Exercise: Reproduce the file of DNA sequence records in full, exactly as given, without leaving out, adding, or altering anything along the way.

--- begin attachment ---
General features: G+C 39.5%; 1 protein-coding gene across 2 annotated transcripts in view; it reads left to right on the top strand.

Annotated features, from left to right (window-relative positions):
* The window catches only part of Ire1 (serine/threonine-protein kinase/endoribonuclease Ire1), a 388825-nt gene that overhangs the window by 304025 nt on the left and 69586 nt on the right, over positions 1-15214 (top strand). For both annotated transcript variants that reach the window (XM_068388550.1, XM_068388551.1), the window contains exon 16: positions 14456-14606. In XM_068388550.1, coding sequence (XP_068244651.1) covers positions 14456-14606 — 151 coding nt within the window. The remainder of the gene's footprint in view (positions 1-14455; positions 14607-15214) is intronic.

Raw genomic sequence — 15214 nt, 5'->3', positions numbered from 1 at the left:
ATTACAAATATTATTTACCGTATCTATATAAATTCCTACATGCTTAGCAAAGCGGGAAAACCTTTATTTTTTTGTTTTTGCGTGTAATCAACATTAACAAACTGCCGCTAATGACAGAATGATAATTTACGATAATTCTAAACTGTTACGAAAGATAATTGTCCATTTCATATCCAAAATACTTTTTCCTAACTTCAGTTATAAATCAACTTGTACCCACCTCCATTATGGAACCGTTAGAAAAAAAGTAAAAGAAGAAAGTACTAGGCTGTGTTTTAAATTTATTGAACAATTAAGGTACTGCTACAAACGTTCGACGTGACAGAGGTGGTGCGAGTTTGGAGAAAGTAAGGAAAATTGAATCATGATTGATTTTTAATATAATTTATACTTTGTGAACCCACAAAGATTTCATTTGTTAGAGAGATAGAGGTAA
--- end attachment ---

General features: G+C 39.5%; 1 protein-coding gene across 2 annotated transcripts in view; it reads left to right on the top strand.

Annotated features, from left to right (window-relative positions):
* The window catches only part of Ire1 (serine/threonine-protein kinase/endoribonuclease Ire1), a 388825-nt gene that overhangs the window by 304025 nt on the left and 69586 nt on the right, over positions 1-15214 (top strand). For both annotated transcript variants that reach the window (XM_068388550.1, XM_068388551.1), the window contains exon 16: positions 14456-14606. In XM_068388550.1, coding sequence (XP_068244651.1) covers positions 14456-14606 — 151 coding nt within the window. The remainder of the gene's footprint in view (positions 1-14455; positions 14607-15214) is intronic.

Raw genomic sequence — 15214 nt, 5'->3', positions numbered from 1 at the left:
ATTACAAATATTATTTACCGTATCTATATAAATTCCTACATGCTTAGCAAAGCGGGAAAACCTTTATTTTTTTGTTTTTGCGTGTAATCAACATTAACAAACTGCCGCTAATGACAGAATGATAATTTACGATAATTCTAAACTGTTACGAAAGATAATTGTCCATTTCATATCCAAAATACTTTTTCCTAACTTCAGTTATAAATCAACTTGTACCCACCTCCATTATGGAACCGTTAGAAAAAAAGTAAAAGAAGAAAGTACTAGGCTGTGTTTTAAATTTATTGAACAATTAAGGTACTGCTACAAACGTTCGACGTGACAGAGGTGGTGCGAGTTTGGAGAAAGTAAGGAAAATTGAATCATGATTGATTTTTAATATAATTTATACTTTGTGAACCCACAAAGATTTCATTTGTTAGAGAGATAGAGGTAA